Windows XP: The COBOL of the 21st Century

What happened when Windows XP went into end of life (EOL)? That fateful day happened on April 8, 2014. It doesn't mean that WinXP computers will suddenly stop working. It doesn't mean that the world of WinXP computing will end. To be honest, it probably doesn't even mean that WinXP-based programming will end.

So what does it actually mean? New drivers won't be developed. It will get increasingly more difficult to replace hardware, as new hardware won't be built with XP in mind. But, most importantly, it means that new security patches will not be developed, deployed, or updated.

So what? Windows 7 is pretty good, and Windows 8.1 has a start bar, sandboxed applications, and pretty darn good security. So everybody's probably already updated, right?

Unfortunately, that simply isn't so. Due to the cost of acquiring licenses, the time and effort it takes to plan and execute a deployment, and software that can't run on anything but Windows XP, there are a significant number of currently deployed Windows XP computers out there. Actually, Windows XP usage jumped in the last few months! In January 2014, Windows XP rose to being used in over 29% of all PCs today. Many current users don't see any reason to leave. If it works, why fix it?

Because once the security patches stop, every vulnerability found is a zero-day event. No protection, no recourse, no fix. Any vulnerability in the 13-year-old system would spawn an exploit with no patch in sight. It's estimated that the zero days began on April 8 and, as WinXP is no longer updated, any problems or vulnerabilities found (and patched) in newer Windows versions (7, 8, 8.1) will be backported to WinXP and exploited.

Will there be a sudden outpouring of breaches? What measures can be taken to protect an isolated WinXP computer? First off, the easiest thing to do is upgrade. Even if there is an application that absolutely, positively has to run on XP, it can be virtualized, firewalled, fenced off, and protected a lot more effectively than an aging workstation.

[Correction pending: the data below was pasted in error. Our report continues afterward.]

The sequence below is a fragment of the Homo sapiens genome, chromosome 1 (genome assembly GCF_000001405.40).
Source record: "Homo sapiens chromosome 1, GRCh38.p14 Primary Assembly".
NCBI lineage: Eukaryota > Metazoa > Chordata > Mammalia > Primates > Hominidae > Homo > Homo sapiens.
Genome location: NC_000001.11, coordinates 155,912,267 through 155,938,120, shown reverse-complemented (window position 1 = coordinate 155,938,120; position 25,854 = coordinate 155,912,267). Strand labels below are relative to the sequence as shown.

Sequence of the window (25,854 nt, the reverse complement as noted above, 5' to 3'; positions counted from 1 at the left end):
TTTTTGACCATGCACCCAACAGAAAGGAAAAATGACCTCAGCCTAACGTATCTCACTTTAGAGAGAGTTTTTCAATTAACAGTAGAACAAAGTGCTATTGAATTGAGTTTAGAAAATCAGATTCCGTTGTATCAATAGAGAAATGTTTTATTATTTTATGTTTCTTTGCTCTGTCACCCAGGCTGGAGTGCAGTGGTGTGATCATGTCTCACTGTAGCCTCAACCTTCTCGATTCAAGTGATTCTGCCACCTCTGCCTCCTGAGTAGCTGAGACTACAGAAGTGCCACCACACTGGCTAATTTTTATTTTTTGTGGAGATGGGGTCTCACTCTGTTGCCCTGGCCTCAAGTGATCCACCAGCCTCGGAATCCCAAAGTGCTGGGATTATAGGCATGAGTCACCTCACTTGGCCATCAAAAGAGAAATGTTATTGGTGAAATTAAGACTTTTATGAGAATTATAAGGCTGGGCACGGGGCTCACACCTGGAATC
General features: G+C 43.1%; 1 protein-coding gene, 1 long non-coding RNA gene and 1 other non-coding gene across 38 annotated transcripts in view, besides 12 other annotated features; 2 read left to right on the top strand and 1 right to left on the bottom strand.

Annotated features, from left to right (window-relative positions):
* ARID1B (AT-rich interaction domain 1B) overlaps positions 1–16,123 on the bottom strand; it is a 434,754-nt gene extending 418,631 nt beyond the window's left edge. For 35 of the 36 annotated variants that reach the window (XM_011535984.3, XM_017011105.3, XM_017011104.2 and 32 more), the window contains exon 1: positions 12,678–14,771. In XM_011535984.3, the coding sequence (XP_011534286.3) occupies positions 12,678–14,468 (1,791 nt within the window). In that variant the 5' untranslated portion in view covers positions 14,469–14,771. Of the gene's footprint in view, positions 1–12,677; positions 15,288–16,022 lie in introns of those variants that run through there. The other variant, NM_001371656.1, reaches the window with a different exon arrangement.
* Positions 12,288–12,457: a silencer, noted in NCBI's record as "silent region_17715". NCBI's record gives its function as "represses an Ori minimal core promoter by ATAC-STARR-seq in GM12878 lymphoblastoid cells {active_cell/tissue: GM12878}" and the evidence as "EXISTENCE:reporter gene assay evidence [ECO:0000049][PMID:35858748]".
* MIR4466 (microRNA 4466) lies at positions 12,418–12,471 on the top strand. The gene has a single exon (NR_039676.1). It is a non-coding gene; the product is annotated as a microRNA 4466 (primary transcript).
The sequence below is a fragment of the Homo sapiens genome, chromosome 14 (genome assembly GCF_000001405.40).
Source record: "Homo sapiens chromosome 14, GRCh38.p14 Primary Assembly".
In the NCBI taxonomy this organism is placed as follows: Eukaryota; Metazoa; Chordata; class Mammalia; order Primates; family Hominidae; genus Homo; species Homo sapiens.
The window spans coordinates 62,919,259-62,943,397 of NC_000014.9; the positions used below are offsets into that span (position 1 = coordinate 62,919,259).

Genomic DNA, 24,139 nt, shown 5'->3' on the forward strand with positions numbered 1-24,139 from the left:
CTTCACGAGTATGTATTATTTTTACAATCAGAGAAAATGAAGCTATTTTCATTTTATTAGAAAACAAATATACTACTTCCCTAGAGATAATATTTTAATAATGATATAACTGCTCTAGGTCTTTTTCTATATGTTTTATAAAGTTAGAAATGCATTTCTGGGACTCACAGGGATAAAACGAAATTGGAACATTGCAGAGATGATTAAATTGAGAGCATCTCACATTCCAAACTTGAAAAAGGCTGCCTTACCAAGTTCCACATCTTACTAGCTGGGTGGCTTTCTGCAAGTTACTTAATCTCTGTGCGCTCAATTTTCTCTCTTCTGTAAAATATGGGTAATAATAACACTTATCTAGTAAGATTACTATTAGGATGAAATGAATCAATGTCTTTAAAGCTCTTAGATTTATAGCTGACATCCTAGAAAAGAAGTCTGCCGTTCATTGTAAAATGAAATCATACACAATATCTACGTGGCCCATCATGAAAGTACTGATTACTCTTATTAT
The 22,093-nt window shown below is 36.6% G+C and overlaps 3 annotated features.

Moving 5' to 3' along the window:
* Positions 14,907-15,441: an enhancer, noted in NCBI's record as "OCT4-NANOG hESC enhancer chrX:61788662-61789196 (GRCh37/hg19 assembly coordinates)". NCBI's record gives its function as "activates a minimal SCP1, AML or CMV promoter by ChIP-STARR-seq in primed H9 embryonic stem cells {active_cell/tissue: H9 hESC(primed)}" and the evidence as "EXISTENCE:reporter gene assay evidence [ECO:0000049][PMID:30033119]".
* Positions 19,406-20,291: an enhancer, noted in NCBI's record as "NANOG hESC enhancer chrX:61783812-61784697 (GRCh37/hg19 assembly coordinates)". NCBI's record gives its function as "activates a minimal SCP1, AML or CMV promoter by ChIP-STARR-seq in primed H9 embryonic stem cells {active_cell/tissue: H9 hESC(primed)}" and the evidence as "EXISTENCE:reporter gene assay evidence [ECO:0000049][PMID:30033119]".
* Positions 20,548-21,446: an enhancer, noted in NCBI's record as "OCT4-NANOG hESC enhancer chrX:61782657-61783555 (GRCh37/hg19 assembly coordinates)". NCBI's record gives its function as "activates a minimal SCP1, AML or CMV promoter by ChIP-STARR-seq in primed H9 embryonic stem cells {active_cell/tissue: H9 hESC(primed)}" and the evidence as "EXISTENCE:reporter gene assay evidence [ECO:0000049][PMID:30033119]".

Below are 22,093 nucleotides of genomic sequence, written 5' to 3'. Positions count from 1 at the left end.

But what if the entire company is on XP, and there's no upgrade budget? Start simple. What does everyone do? Do they only surf the web, handle email, and use Word? Maybe a web sandbox, proxy server with anti-malware and antivirus could help protect the workstations by centralizing and keeping updated the web vulnerability window? How about building an ESXi server and using VMWare View with extremely cheap PCoIP boxes to virtualize all those WinXP workstations? That way they can at least be snapshot and rolled back if there's an outbreak.

Finally, if your servers are running XP, then it's time to bite the bullet. XP was never designed as a server OS. No budget for hardware? Perhaps it's time to find out how easy the Ubuntu Linux server is? It's free! And it does a heck of a lot more than Windows XP as a server!

There are options. Hopefully, many of the options available to most of the people and organizations still running XP will take the hint and upgrade, virtualize, and change paths. If not, there might be a significant increase in breaches, identity theft, and zero days. It could be very interesting in XP land.

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